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Whilst not as successful as the previous duo of Shankly and Paisley, Nigel Clough and Peter Taylor were the most prominent example of a management team there is. Their main talent was picking up teams who were down on their luck and taking them to new heights. Their first successful project was Derby County, a team without any illustrious history, rooted in the Second Division.


In five years, they took the squad to a surprise league title and a European Cup semifinal. After an argument between the two, Clough’s fateful 44-day tenure at Leeds and their reconciliation the duo was back in management together at Nottingham Forest. What they would achieve together would ensure their immortality in the eyes of Forest fans.


One league title and two European Cups might seem like little returns for an almost 20-year tenure, but what people forget is just how small of a club Forest were. Without wishing to insult Forest or Derby fans, the two teams that Clough and Taylor took to glory can be considered minnows in comparison to the usual giants of the English game.


The last duo to make an inclusion are Rinus Michels and Johan Cruyff. Despite never coaching together one cannot exist without the other. Michels had the idea that later turned into one of the most recognizable playing styles ever. Of course, he did not invent Total Football out of thin air, he adapted the tactics of the Hungarian National team of the late 40s and 50s, but then again, Guardiola didn’t invent his tactics without inspiration from Cruyff.


Under his system, Ajax won the first of their three consecutive European Cups, with the latter two featuring his tactics under Stefan Kovacs. After his time at Ajax, where he held a 72%-win rate, he helped deliver Barcelona’s first title in 14 years. At the end of that season, he also guided the Netherlands to the World Cup final and in 1988 he won his country’s first and only international trophy.


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Michels’ impact on football can be likened to fish coming out of the water for the first time and becoming amphibians and his disciple Johan Cruyff would evolve his ideas even further. Probably the greatest football person of all time, tied with Franz Beckenbauer, when one takes into consideration their playing and managing careers, Cruyff tasted immediate success upon his entry into management.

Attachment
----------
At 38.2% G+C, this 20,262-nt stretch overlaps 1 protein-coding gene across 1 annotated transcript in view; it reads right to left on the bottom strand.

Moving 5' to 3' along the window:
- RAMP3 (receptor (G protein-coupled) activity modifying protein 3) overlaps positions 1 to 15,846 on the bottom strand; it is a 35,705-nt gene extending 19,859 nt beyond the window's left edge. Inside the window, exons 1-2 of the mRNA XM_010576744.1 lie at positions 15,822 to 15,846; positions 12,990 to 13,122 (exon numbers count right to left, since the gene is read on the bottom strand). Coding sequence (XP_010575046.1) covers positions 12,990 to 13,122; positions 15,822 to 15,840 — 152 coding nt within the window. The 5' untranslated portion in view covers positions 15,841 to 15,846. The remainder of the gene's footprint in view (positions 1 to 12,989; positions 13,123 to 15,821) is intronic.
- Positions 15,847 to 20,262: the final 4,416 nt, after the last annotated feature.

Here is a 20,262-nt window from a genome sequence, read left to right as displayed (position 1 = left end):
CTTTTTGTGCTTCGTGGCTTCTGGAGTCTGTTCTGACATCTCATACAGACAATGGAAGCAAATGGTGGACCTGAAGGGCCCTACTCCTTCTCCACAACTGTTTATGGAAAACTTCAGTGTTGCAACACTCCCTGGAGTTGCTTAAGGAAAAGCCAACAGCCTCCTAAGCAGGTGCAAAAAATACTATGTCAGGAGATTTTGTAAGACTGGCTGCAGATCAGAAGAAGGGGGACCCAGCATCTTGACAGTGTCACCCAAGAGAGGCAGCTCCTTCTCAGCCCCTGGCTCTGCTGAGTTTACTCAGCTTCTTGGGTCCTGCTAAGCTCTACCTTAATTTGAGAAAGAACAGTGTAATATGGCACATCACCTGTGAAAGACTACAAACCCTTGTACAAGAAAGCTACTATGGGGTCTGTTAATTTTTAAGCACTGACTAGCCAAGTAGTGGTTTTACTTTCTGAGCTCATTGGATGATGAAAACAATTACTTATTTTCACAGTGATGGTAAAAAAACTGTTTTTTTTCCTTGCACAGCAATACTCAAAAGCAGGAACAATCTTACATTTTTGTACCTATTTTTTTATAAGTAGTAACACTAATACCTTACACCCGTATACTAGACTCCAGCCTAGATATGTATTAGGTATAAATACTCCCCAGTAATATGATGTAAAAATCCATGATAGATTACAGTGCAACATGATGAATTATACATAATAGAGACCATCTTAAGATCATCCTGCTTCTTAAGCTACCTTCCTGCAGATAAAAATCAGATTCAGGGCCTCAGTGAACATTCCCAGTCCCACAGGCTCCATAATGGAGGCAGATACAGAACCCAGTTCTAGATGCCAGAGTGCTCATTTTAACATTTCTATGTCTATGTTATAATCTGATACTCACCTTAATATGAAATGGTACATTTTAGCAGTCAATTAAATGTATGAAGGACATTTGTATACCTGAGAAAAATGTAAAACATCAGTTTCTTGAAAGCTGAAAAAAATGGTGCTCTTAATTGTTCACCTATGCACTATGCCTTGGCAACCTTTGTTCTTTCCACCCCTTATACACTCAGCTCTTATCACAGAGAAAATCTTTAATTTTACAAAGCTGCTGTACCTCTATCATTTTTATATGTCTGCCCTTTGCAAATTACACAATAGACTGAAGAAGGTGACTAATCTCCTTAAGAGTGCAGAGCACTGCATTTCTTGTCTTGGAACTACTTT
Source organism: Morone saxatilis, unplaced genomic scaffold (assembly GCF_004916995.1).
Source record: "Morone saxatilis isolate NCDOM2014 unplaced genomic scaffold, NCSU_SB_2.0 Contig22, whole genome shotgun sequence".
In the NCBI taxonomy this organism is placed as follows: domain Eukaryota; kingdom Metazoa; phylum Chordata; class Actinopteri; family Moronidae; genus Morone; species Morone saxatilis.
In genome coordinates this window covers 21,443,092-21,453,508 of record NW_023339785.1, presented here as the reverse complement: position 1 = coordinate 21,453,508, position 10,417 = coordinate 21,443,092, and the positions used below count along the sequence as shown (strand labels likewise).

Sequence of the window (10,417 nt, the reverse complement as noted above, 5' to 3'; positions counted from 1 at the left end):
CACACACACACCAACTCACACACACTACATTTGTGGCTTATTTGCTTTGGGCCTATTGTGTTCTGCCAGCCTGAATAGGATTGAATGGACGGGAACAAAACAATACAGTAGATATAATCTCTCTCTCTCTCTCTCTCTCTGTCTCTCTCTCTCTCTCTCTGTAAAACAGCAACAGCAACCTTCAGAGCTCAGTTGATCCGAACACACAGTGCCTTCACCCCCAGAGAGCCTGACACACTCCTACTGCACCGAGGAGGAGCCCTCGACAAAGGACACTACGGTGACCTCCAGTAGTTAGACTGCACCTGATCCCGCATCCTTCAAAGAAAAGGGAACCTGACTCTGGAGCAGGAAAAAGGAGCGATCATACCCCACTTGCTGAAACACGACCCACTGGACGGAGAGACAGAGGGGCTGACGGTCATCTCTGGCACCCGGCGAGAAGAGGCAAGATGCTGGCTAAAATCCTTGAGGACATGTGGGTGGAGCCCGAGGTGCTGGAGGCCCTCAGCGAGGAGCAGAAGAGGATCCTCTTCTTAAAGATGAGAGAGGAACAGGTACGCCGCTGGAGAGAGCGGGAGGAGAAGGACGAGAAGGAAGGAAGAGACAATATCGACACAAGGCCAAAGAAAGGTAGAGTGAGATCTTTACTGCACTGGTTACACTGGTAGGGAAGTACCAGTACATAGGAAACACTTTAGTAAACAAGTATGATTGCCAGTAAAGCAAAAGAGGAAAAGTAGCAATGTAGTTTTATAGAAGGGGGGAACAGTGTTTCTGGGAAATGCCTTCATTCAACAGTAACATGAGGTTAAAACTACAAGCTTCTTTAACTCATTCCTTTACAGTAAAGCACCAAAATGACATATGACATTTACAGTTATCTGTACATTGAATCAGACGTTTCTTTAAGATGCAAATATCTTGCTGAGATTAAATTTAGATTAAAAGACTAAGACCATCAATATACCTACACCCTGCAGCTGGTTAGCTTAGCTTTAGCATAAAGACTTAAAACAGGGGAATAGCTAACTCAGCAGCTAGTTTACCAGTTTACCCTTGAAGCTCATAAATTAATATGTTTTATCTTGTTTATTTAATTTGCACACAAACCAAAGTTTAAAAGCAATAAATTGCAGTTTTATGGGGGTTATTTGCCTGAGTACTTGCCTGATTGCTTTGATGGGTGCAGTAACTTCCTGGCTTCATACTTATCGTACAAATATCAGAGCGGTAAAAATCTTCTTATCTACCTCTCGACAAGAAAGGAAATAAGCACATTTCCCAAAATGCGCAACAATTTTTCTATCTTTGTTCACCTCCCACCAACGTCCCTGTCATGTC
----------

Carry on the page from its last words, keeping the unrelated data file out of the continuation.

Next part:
In his first years at Ajax, he won two league titles and one Cup Winners’ Cup with a core of players that would go on to win the 1995 European Cup. Like his mentor, he moved to Barcelona, where he established the Catalans as the dominant force in Spanish and European football during the early 90s, with his legacy only tainted by the lost 1994 European Cup final, which heralded a new, thoroughly Italian age in world football.


To understand Italian football in the 90s and 2000s we need to head back to the man who invented the Catenaccio system in the 1960s, Helenio Herrera. Wrongly remembered as a dull defensive system, the Catenaccio employed flying full-backs like Giacinto Facchetti to devastating effect. Whilst the system indeed relied on solid defense, the attacking prowess of his teams meant that he is considered one of the finest Italian coaches in history.


During his career, where he would correctly predict the outcome of his games almost on a daily basis, he guided both Atletico Madrid and Barcelona to two La Liga titles and won two consecutive European Cups with Inter. His ideas were molded by Arrigo Sacchi into his 4-4-2, whose defensive quartet of Paolo Maldini, Franco Baresi, Alessandro Costacurta and Mauro Tassotti is still regarded as the best of all time. Four titles in five years and two European Cups with Milan cemented his legacy, within Italy.


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Among the men who were inspired by The Prophet of Fusignano, Giovanni Trapattoni, Marcello Lippi and Carlo Ancelotti stand out. Trappatoni, a strict disciplinarian, who did not shy away from using every trick in the book to gain the upper hand and Lippi, who was more of a pragmatist and brilliant man manager, evolved Sacchi’s ideas along two similar but subtly different paths. Between the two Juventus became one of the best teams in Serie A and tasted European glory.


The last man on the list needs to be praised for his versatility and longevity, two attributes that remind us of Sir Alex Ferguson. In his 30-year managerial career, he managed to win all top 5 leagues and become the most decorated manager of all time. Whilst many people dismiss him as just a man who can raise his eyebrow at a bunch of superstars and whip them into shape, his tactical and indeed man management skills have evolved over the years and are still relevant today.


If you are looking for the ultimate rebuilder and reinventor you need to look no further than Sir Matt Busby. Despite spending his playing days at Liverpool and Manchester City, he accepted the Manchester United job in 1945. United had spent the interwar years as a yoyo club and their last piece of silverware had come in 1911. His first iteration of the United team spent four seasons coming second best before winning the FA Cup in 1948 and the league in 1952.